Take the 2-minute tour ×
English Language & Usage Stack Exchange is a question and answer site for linguists, etymologists, and serious English language enthusiasts. It's 100% free, no registration required.

I am wondering if it is correct to say:

This is a transitioning phase.

Personally, I would say

This is a transitional phase.

but my friend insists that the above is just as correct as my version.

Any insight would be greatly appreciated!

share|improve this question
add comment

3 Answers 3

They are both correct; however, the first is somewhat ambiguous (in that it could mean the phase is transitioning). Hence it is much less common:

Since ambiguity should be guarded against whenever possible, my advice to you is: go on saying "transitional phase"!

share|improve this answer
    
Can you add a link to the NGram search results even if you include the image? It helps if I want to toy around with it a bit. :) –  MrHen Jul 13 '11 at 23:01
add comment

Grammatically, there's no problem -- any participle can be legally used as an adjective.

Is it as effective, insofar as language use? I'd say not, because it's ambiguous -- what is "transitioning": items/processes inside the phase, or is the phase itself moving to something else (as in a workflow)?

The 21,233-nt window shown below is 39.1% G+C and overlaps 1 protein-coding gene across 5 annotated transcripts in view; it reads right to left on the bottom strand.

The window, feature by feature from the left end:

If there's no chance it will be misunderstood, given its context, then fair enough -- but it never hurts to take no chances, so tell him it's safer to use "transitional".

share|improve this answer
add comment

They probably convey similar meanings. That suggests to me that transitioning is unnecessary, as is the use of transition as a verb; but, apart from being an annoying neologism, it is difficult to argue transitioning phase is incorrect.

share|improve this answer
add comment

Your Answer

 
discard

By posting your answer, you agree to the privacy policy and terms of service.

Not the answer you're looking for? Browse other questions tagged or ask your own question.